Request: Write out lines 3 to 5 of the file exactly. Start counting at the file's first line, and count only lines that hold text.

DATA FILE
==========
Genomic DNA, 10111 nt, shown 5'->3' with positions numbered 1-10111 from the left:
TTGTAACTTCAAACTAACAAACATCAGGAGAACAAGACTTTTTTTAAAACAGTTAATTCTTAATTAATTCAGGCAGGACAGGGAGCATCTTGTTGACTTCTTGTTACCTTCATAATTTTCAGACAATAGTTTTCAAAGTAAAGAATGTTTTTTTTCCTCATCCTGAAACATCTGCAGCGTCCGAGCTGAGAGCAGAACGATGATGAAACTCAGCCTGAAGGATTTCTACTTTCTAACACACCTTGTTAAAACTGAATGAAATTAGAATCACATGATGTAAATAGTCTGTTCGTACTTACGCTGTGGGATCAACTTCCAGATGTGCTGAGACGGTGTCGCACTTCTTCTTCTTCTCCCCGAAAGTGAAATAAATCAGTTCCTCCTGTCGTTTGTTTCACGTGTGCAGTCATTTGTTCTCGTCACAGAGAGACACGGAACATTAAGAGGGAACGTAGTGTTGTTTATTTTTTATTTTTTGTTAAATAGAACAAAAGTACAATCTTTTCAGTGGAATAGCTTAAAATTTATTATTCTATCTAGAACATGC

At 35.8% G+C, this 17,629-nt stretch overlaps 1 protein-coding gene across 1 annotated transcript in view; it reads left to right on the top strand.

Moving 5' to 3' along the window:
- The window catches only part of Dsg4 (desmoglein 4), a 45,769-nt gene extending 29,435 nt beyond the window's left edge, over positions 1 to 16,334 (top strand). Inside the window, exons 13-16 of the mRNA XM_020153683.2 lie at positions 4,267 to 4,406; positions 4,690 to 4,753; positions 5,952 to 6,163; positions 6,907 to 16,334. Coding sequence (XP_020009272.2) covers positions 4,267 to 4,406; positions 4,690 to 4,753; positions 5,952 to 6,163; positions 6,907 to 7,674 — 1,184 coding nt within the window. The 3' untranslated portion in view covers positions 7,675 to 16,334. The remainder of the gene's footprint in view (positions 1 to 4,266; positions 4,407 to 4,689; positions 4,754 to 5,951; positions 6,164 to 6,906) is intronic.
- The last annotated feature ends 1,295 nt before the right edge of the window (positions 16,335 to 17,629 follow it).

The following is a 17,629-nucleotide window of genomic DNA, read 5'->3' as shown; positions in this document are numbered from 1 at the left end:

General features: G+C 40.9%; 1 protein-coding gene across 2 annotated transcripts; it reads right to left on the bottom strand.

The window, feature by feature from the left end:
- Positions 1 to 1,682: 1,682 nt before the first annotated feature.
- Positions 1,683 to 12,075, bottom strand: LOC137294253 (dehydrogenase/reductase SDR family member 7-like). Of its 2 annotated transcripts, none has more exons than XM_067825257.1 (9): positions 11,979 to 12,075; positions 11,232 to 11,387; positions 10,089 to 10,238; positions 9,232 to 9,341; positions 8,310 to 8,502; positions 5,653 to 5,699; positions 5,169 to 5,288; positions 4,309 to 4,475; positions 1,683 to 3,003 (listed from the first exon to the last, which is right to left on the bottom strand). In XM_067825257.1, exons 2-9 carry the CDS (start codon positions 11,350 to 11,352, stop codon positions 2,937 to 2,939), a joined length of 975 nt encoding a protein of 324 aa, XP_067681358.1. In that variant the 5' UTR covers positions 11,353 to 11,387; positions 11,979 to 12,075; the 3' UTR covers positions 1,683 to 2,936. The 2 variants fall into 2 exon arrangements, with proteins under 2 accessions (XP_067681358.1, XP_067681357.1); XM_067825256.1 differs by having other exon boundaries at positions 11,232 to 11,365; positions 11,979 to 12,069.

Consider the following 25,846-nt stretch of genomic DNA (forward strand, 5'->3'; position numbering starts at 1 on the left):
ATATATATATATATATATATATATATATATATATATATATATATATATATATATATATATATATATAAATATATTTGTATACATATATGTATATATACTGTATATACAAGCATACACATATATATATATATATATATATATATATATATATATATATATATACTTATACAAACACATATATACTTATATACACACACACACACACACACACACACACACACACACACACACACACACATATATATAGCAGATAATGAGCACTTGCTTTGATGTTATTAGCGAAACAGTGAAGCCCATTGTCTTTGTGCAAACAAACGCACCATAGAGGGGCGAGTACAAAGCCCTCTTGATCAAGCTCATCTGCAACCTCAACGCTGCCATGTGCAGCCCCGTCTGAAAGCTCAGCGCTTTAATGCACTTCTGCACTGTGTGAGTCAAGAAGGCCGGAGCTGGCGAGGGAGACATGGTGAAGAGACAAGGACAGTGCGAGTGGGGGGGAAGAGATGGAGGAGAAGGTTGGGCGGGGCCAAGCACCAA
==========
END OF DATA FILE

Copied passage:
At 35.8% G+C, this 17,629-nt stretch overlaps 1 protein-coding gene across 1 annotated transcript in view; it reads left to right on the top strand.

Moving 5' to 3' along the window:
- The window catches only part of Dsg4 (desmoglein 4), a 45,769-nt gene extending 29,435 nt beyond the window's left edge, over positions 1 to 16,334 (top strand). Inside the window, exons 13-16 of the mRNA XM_020153683.2 lie at positions 4,267 to 4,406; positions 4,690 to 4,753; positions 5,952 to 6,163; positions 6,907 to 16,334. Coding sequence (XP_020009272.2) covers positions 4,267 to 4,406; positions 4,690 to 4,753; positions 5,952 to 6,163; positions 6,907 to 7,674 — 1,184 coding nt within the window. The 3' untranslated portion in view covers positions 7,675 to 16,334. The remainder of the gene's footprint in view (positions 1 to 4,266; positions 4,407 to 4,689; positions 4,754 to 5,951; positions 6,164 to 6,906) is intronic.